Spellbound: A Documentary of the 1999 National Spelling Bee
This was the official website for the 2002 documentary film called Spellbound. The content below is from the site's archived pages as well as reviews from RottenTomatoes. This site is currently managed by TNG/Earthling. Bob Sakayama provided SEO for the archive. Rev Sale handled development and IT.
I certainly thought this was a great movie and had added its DVD to my large collection of favorite movies. When Hurricane Sandy hit the east coast in 2012 I lost all my DVD's along with just about everything in my Manhattan condo including my dvds. They were all covered in muck so I threw out the lot. However, Spellbound is one DVD I did want to salvage. This film is a classic already and so inspiring for kids to experience. It's great to watch on my computers during long flights and my kids also love it. We sit three across in the plane all jacked in to my computer that is set up in the middle.
Release date: April 30, 2003 (New York City)
Director: Jeffrey Blitz
Screenplay: Jeffrey Blitz
Music composed by: Daniel Hulsize
Cast: Emily Stagg, Angela Arenivar, Ted Brigham, More
Genres: Documentary | Comedy | Thriller
Awards: News & Documentary Emmy Award for Outstanding Arts and Culture Programming
This documentary follows 8 teens and pre-teens as they work their way toward the finals of the Scripps Howard national spelling bee championship in Washington D.C. All work quite hard and practice daily, first having to win their regional championship before they can move on. Interviews include the parents and teachers who are working with them. The competitors not only work hard to get to the finals but face tremendous pressure as the original group of over 250 competitors is whittled down and the words they must spell get ever more difficult. Written by garykmcd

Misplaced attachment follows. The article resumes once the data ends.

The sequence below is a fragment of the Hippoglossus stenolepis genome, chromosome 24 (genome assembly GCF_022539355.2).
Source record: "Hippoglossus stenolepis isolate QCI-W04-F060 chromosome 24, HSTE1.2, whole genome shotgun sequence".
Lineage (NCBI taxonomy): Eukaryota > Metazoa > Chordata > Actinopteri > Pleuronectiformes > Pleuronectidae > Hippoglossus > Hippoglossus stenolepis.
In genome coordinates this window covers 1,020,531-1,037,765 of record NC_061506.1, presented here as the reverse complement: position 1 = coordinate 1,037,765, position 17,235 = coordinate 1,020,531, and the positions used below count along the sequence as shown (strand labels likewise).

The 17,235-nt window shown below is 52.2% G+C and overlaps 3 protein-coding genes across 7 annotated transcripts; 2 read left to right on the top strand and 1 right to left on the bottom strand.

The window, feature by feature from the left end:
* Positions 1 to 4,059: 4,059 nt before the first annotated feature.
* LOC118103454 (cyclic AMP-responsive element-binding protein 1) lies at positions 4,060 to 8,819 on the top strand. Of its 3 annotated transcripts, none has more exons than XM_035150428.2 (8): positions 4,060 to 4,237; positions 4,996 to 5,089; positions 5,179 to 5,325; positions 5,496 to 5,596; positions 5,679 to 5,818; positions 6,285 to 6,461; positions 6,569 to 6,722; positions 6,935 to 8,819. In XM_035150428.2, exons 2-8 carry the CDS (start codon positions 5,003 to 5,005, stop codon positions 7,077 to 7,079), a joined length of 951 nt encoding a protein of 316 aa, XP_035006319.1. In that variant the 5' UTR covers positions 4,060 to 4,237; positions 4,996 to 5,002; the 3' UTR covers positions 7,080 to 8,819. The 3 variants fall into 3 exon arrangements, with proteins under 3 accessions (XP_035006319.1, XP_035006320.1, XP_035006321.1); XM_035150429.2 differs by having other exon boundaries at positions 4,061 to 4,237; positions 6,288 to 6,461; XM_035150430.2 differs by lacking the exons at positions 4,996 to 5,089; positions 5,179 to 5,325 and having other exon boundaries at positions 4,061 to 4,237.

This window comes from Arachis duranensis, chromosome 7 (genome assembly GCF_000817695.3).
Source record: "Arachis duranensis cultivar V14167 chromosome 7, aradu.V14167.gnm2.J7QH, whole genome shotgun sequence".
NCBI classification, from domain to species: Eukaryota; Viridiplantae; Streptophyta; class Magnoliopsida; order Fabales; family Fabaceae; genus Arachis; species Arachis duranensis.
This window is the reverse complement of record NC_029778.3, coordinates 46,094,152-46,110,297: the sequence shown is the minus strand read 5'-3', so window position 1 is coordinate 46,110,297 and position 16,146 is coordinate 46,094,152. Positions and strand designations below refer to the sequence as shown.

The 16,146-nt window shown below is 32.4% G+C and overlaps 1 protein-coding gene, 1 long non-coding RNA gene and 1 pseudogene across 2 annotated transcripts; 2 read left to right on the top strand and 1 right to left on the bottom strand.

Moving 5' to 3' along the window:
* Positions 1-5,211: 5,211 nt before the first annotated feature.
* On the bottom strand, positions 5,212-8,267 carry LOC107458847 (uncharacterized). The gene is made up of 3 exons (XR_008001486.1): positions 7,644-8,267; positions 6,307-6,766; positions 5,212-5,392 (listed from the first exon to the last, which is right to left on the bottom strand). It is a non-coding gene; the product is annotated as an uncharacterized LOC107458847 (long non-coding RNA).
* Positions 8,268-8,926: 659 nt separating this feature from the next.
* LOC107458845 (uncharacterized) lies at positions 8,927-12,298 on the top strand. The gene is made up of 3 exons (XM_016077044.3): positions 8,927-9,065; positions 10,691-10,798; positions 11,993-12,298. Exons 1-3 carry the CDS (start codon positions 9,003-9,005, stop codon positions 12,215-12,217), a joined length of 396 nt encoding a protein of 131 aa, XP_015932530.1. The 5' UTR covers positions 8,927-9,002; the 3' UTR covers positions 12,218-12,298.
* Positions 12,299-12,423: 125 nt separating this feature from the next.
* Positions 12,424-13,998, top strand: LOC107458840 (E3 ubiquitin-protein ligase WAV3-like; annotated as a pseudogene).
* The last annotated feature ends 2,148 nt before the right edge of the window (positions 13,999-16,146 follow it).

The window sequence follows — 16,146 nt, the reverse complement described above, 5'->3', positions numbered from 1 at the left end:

Fact More Compelling than Fiction
13 March 2004 | by Roland E. Zwick (United States)
If you need proof that fact is indeed more compelling than fiction, look no further than `Spellbound,' a fascinating and aptly named documentary centered on that great American competition for brainiacs known as the National Spelling Bee.
In designing his film, director Jeffrey Blitz has chosen to focus on eight competitors from widely varying racial, geographical and socioeconomic backgrounds, interviewing them and their families before, during and after the competition. In the first half of the film he introduces us to each of the contestants, giving us behind-the-scenes glimpses into their home lives, their study techniques, their aspirations and their attitudes towards competition and the value of dedication and hard work. The common denominators these eight individuals all share are intelligence, drive, determination and a supportive family structure. Even though the pressure of the experience seems almost too much for any youngster to bear, all of these participants come across as levelheaded, sensible individuals who manage to keep it all in a healthy perspective. The parents, too, seem reasonable in their expectations, encouraging their children without placing undue pressure on them – and beaming with justifiable pride at their amazing progeny. Yet, for all their seeming `nerdness' and gift for articulation, Blitz makes it clear that these kids are really just kids (albeit highly gifted ones) after all.
In the second half of the film, we move to the competition itself, watching as all except one of the people we have come to know over the course of the film eventually become eliminated (Blitz had the grand good fortune of choosing the eventual winner as one of his subjects). The scenes at the competition itself provide more edge-of-the-seat suspense than a truckload of fictional Hollywood thrillers. You'll find your mind and heart racing as each child endeavors to spell out the arcane, tongue-tying words chosen by the officials for the competition. Throughout the proceedings, the audience is on as much of an emotional roller coaster as the participants and their families. As a filmmaker, Blitz knows that the human face is really a map revealing what is taking place inside our hearts and minds and this he captures with uncanny precision as the children sweat, tear up, furrow their brows and even in some cases act out their thought processes in humorously absurd muggery while formulating their answers.